Graeme Osborn of the Isle of Man, Commonwealthland’s Prime Minister, set out the governing Young Democrat Party’s key priorities, firstly to stimulate economic growth through incentivising the private sector and freezing benefits, and secondly to increase the ‘accessibility, accountability and transparency’ of its Parliament through devolution and reducing the number of parliamentarians. Matthew Crow (UK), leader of the opposition Progressive Youth Alliance, in response called the Government’s actions ‘an attack on the poorest,’ and condemned the short-sighted nature of its agenda. Amy Robinson (Northern Territory, Australia), the Convenor of the Independents, then pledged that the Independents would hold the Government to account and reminding both Government and Opposition of their duties.
With the debate opened to the House, CYPs continued the discussion of economic, political and social measures to which the Throne Speech referred. Many of the Government’s plans, including health spending, ‘green’ initiatives and education, were criticised, and the Leader of the Opposition concluded it was ‘the Throne Speech that didn’t go far enough.’ The Government emphasised its strong economic record, its dedication to realising the Millennium Development Goals, its commitment to gender equality, and its long-term and resource-efficient health schemes.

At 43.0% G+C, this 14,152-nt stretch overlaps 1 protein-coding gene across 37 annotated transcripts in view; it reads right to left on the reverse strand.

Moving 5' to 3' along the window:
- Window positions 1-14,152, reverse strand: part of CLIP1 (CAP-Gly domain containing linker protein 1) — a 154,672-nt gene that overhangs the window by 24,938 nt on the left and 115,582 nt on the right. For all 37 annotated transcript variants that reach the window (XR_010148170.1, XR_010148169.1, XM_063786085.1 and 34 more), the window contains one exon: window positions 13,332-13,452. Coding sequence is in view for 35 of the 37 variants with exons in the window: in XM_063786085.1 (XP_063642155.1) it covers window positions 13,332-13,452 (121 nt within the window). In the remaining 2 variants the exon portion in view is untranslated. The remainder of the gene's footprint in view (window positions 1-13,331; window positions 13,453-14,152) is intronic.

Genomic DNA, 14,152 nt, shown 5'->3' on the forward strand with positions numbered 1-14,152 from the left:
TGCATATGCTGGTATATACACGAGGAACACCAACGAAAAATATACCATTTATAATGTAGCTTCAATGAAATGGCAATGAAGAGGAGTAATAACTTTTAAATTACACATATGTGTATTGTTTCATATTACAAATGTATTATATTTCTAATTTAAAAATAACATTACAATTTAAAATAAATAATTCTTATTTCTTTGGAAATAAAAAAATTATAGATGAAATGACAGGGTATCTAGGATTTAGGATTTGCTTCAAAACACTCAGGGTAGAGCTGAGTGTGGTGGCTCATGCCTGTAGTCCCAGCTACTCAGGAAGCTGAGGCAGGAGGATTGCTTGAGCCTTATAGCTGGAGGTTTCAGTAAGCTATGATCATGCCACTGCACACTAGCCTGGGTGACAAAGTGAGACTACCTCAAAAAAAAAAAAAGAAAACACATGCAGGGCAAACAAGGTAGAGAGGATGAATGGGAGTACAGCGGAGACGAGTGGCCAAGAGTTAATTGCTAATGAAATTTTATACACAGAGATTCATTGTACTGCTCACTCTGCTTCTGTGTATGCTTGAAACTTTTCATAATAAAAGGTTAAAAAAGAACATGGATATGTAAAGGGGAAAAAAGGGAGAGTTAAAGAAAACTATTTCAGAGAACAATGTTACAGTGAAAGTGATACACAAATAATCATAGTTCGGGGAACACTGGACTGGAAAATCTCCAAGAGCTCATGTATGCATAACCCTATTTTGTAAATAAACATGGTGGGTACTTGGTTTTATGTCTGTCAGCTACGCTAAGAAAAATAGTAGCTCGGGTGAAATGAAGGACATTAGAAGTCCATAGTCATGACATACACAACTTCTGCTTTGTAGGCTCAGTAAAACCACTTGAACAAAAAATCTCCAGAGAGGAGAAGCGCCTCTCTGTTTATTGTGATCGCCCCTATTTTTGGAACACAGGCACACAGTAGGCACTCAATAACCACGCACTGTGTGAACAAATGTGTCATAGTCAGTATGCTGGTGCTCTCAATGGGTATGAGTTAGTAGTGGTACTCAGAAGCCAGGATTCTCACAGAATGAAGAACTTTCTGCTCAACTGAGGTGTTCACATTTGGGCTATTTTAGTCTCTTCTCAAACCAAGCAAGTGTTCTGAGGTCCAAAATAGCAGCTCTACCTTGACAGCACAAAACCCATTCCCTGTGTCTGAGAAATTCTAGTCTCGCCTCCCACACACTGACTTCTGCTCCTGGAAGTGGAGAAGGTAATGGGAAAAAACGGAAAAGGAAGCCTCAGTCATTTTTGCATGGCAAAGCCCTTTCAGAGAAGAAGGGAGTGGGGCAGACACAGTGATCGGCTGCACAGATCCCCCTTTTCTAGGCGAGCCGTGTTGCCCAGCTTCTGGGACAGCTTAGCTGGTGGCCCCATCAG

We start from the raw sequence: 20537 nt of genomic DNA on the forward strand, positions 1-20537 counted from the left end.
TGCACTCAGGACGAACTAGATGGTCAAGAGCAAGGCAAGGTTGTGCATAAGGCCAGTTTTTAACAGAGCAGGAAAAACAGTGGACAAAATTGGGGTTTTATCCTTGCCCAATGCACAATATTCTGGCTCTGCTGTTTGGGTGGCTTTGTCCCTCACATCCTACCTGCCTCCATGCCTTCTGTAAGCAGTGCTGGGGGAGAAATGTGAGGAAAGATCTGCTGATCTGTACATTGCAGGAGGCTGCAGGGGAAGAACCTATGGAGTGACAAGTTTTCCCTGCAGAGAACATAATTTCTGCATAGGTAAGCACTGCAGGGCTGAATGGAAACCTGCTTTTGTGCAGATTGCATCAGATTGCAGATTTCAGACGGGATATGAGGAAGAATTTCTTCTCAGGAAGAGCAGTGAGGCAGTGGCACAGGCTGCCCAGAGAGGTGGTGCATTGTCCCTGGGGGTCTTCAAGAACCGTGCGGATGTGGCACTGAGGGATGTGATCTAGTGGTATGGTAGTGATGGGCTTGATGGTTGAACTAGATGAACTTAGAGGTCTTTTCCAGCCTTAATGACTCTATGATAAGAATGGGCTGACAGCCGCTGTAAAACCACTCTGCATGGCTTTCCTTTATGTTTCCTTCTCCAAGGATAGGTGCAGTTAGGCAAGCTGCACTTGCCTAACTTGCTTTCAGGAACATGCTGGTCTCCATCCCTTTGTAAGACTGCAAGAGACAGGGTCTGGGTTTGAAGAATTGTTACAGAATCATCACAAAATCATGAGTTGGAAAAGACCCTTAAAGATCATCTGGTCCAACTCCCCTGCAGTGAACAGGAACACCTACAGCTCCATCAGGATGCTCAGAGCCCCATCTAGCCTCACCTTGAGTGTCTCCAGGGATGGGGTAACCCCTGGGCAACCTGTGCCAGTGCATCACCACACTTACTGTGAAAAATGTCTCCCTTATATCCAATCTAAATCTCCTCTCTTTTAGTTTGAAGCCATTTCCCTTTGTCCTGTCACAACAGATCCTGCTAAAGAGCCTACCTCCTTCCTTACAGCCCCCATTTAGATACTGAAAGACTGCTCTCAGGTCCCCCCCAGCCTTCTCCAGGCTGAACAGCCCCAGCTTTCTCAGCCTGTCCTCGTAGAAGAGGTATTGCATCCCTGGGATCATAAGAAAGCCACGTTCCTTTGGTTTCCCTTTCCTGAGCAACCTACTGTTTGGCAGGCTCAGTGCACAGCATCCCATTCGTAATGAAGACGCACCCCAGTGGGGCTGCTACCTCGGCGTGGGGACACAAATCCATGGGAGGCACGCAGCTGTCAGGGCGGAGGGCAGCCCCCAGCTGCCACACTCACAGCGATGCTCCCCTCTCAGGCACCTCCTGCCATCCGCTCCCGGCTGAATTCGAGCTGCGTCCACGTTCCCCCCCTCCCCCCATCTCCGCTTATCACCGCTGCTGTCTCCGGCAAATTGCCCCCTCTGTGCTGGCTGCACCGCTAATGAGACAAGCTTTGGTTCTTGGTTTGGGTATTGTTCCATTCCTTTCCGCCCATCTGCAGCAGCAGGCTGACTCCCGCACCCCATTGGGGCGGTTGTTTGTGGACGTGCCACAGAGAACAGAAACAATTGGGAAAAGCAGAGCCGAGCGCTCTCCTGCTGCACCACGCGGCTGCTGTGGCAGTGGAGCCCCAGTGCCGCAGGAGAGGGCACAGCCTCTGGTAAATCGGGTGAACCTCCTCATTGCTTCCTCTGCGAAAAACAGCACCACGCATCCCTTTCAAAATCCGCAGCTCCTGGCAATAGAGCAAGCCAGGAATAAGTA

Highlights of the debate included the YDP Foreign Minister, Kondwani Namagowa (Malawi), reminding the Opposition in strong terms of its responsibility to work with the Government in realising its positive agenda rather than merely criticising for its own sake. There were also many humorous contributions, one of the best coming from Dwayne Worrell (Barbados), of the PYA, who stood up to announce, ‘I am wearing black, because I am in mourning. I am in mourning for confidence in this Parliament.’
On closing the debate, Sir Alan commended the ‘extremely high quality of debate,’ a standard that was upheld through the rest of the day. The next meeting, a Committee Of The Whole House on the Climate Change Bill chaired by Hon. Lindsay Hoyle MP, Chairman, Ways and Means and Deputy Speaker, drew very wide-ranging contributions. It sparked a particularly detailed and intelligent discussion of the relative merits of implementing a carbon trading scheme as opposed to an emissions tax.